Commit to a new deal for healthcare workers or risk a ‘deadly exodus’ is the stark warning to government from the Institute for Public Policy Research (IPPR). A YouGov poll for IPPR finds that as many as one in four healthcare workers – equivalent to 330,000 staff- are more likely to leave the NHS due to a year of unprecedented pressure.
The poll suggests that 8,000 midwives and 100,000 nurses are at risk of departing. A pay rise is the most important issue for seven in 10 workers and new evidence shows the harrowing state of staff’s mental health.
IPPR goes into more details in its report, ‘Recover, Reward, Renew’, in which it argues that this situation is a direct result of pandemic pressures on top of a decade of austerity.
Polling of 1,000 healthcare workers shows that:
• Workers have been under severe strain during the pandemic. Just under half worked an under-staffed shift once a week or more, and a49% report being unable to provide the level of patient care they would like to due to constraints beyond their control.
• The mental health impact of the pandemic has been severe. Two thirds report being mentally exhausted on at least a weekly basis. A quarter report using alcohol and/or drugs to deal with stress weekly or more often, and 5% of workers – the equivalent of 80,000 staff – report thinking about suicide or self-harm once a week or more.
• Discrimination is rife. Workers from minority ethnic backgrounds were twice as likely to report experiencing discrimination or unfair treatment from managers or colleagues (31%) compared to staff from white ethnic backgrounds (16%).
• Government policy is seen as a key driver of the pandemic’s severity. Almost nine in 10 workers identify slow or delayed government policy during the pandemic - such as late lockdowns - as an important contributor to the country’s COVID-19 outcomes. Eight in 10 identify the fact the NHS was under-resourced at the start of the pandemic as important.
This new analysis follows IPPR’s report in March, ‘The State of Health and Care’, which demonstrated the significant health challenge the country now faces. Findings included 4,500 more cancer deaths this year, 12,000 more heart attacks and strokes over the next five years, and a doubling in eating disorder referrals amongst children as a result of the pandemic. Without a coherent workforce strategy, the government will struggle to meet these challenges or to ‘build back better’.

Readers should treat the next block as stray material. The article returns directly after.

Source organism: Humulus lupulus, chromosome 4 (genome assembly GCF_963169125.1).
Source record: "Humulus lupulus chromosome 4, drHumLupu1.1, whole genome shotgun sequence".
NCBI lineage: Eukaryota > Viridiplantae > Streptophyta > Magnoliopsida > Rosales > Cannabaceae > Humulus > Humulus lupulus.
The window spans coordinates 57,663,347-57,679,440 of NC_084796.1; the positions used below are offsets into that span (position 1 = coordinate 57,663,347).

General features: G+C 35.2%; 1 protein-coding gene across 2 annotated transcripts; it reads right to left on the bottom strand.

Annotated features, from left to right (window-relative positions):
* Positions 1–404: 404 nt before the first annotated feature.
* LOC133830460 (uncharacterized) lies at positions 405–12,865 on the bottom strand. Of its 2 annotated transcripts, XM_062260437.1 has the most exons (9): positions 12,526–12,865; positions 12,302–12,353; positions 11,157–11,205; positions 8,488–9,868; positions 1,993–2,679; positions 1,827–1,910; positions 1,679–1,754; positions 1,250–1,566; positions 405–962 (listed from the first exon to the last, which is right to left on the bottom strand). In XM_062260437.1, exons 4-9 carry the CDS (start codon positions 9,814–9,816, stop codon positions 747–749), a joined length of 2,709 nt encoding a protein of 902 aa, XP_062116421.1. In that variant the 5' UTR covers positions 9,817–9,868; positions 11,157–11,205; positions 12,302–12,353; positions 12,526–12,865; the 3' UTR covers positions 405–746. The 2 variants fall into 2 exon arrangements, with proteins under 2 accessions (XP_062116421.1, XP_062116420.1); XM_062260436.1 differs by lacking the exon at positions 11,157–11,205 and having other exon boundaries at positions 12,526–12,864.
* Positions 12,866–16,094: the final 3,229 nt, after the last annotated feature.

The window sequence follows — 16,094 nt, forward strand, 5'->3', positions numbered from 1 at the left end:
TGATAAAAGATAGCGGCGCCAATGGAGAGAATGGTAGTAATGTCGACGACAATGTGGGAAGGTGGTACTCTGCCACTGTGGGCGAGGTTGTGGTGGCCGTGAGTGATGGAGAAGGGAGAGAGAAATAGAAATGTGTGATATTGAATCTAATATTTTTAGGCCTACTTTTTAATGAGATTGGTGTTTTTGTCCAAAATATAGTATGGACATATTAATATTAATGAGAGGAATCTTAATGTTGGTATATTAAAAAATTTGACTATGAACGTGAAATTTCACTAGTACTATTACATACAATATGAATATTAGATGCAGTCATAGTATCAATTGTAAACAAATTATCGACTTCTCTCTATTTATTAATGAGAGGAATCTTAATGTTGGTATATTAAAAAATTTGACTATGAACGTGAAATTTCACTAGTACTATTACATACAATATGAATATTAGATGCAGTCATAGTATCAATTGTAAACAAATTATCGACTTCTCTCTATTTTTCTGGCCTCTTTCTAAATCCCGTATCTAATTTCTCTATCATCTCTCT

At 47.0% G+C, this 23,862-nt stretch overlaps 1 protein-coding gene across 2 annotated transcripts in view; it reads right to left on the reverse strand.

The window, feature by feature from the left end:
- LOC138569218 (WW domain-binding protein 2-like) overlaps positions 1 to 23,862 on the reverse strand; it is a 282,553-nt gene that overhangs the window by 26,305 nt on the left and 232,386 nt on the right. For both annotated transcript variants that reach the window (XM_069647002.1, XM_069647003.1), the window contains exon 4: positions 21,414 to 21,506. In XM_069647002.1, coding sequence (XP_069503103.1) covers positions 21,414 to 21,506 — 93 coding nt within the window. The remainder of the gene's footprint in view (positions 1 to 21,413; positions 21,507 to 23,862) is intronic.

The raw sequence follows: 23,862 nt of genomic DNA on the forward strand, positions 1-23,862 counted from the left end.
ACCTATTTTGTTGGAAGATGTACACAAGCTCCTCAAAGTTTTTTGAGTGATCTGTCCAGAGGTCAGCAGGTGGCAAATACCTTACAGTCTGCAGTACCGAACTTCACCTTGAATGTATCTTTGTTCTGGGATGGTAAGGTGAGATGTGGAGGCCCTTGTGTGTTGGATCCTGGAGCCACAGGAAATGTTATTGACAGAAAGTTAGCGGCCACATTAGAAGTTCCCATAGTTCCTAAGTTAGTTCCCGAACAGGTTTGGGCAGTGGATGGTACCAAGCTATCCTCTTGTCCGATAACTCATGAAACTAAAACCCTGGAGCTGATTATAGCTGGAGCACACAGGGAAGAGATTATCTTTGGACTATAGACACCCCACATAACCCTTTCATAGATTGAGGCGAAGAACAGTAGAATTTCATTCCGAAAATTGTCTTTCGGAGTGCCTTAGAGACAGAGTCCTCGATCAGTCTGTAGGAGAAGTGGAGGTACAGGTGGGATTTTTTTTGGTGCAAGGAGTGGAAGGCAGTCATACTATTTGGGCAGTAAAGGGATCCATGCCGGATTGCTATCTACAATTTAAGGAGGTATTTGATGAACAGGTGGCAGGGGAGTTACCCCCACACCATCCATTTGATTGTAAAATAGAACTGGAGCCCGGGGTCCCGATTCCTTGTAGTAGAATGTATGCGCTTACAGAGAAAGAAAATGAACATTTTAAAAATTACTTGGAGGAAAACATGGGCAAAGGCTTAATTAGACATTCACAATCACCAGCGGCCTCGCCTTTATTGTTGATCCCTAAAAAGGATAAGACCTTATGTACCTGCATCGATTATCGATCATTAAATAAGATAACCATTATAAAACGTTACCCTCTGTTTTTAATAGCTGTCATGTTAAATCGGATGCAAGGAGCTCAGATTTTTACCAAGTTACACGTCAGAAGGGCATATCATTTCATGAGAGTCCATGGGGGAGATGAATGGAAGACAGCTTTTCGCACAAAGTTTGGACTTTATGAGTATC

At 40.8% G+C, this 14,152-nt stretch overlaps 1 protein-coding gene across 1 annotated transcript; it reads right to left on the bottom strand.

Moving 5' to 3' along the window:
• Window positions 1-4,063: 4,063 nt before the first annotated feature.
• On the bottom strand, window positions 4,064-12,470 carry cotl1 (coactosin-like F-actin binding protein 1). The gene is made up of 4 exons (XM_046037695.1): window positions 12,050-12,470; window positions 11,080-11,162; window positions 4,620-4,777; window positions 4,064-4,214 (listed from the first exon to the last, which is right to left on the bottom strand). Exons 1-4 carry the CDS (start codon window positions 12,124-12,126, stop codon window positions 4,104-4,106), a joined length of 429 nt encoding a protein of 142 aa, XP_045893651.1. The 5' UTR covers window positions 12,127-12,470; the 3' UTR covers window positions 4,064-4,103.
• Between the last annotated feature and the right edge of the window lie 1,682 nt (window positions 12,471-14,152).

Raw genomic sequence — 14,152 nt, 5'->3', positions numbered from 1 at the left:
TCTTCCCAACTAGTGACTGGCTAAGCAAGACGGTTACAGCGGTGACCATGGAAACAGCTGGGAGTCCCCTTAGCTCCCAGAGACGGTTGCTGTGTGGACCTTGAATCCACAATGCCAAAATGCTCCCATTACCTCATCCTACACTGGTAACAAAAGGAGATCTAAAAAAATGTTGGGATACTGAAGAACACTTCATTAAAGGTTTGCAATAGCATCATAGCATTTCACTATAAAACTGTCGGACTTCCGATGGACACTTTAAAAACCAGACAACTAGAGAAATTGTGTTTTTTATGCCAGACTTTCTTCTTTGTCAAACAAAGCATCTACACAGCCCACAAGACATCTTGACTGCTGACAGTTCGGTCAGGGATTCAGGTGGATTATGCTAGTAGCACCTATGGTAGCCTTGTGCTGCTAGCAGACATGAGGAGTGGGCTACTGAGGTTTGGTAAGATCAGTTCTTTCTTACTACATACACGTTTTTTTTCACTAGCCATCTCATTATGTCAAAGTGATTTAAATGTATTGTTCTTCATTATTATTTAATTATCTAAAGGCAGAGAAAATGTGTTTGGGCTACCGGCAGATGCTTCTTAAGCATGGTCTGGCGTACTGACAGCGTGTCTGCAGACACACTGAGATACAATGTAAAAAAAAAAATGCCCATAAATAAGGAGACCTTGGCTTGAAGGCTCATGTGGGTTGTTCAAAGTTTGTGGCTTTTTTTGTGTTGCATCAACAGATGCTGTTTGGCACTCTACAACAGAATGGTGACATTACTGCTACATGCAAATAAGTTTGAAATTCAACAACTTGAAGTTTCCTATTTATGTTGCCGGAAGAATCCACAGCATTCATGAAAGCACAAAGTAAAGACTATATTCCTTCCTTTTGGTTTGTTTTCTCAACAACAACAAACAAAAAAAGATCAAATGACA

IPPR says a bold workforce policy for healthcare staff is urgently needed, with a ‘new deal’ focused on three key areas:
Recover - Many have not taken leave during the pandemic or have lost access to flexible working. IPPR recommends a shift to flexible working by default; guaranteed rollover of all accumulated annual leave for the next five years; and a new NHS-wide compensation scheme that provides either additional time off in lieu or a pay bonus to staff who are refused annual leave on the dates requested.
Reward - Not only is a substantial pay award fair after the pressures of COVID-19, but it would also support retention, the wider economic recovery and worker’s mental health. IPPR argues for a 5% average pay award, tilted in favour of the lower paid, and a government-subsidised living wage guarantee for social care workers.
Renew - Progression is important to retention and IPPR argues skills developed during the pandemic should be formally recognised through a national certification scheme. IPPR also argues that the NHS must change its recruitment, training and progression processes to stamp out institutional racism.
Chris Thomas, IPPR senior research fellow, says: “Bad policy during the pandemic and during the austerity decade created our workforce crisis. Good policy can get us out of the crisis now. If that’s not forthcoming, the government risks a deadly exodus of healthcare workers in the years to come.”